Ripe’s set opened our day and the electricity filled the air for the entire 45 minutes they held the stage. The seven-piece funk band from Boston, Massachussetts played their hearts out and easily earned their spot as my favorite act of the weekend (though I must admit, I’m incredibly biased towards Ripe). After sitting down and talking to Robbie Wolfsuhn of Ripe, we caught the tail end of The Wrecks set on the Park Stage before heading over to the Surf Stage at the far end of the festival grounds to see the B-52’s play their hits. The group played for an hour before ending their set with it’s most well-known tracks “Love Shack” and “Rock Lobster.”
Later, we returned to the Surf Stage to see Dispatch play as the sun set on another gorgeous day. The band’s funky-chill vibes were the perfect lead-in to the Dave Matthews Band two-hour festival-closing set.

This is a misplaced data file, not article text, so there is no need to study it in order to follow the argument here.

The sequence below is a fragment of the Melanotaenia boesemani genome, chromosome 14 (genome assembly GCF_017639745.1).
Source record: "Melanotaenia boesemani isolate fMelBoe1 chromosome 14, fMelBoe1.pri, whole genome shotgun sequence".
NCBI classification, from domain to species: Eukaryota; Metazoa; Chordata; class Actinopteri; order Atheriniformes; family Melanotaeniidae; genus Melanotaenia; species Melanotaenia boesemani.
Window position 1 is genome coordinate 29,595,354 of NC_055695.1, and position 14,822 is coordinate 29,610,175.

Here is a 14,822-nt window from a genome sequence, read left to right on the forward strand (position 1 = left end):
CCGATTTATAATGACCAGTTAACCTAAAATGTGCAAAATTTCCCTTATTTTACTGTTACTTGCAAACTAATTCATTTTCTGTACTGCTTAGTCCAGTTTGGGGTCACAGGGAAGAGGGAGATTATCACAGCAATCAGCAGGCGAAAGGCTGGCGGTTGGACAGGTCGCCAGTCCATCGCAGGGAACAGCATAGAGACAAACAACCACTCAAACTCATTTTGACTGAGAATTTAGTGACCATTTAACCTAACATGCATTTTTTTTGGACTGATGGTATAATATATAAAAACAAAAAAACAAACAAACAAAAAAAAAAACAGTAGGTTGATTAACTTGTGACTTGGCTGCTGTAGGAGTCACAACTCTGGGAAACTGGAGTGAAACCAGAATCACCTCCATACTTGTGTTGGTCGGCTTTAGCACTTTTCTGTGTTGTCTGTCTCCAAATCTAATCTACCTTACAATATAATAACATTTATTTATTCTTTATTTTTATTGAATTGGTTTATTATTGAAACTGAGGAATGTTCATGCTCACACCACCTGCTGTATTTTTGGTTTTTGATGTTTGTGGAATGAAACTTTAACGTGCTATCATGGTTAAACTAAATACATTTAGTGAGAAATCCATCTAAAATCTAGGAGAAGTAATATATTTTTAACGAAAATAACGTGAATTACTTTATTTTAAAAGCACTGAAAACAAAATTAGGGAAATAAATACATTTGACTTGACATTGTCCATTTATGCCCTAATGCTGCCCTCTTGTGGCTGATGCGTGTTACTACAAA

This festival was unlike any I had ever been to before. From the clean sandy beaches to the emphasis on sustainability, Sea.Hear.Now was definitely the best way to spend the last weekend of summer. The lineup had something that appealed to everyone, the staff was friendly and courteous despite the oppressive heat and festival-goers themselves were more than willing to help each other out, whether it was letting someone shorter stand in front or grabbing the door for someone whose hands were full of drinks. One thing is for certain: no matter where in the country I find myself after graduation, Sea.Hear.Now is an end-of-the-summer must-see and the year after that and the year after that. Do yourself a favor and look into this before it sells out for next year — because I promise it will, and you should be there to experience it for yourself.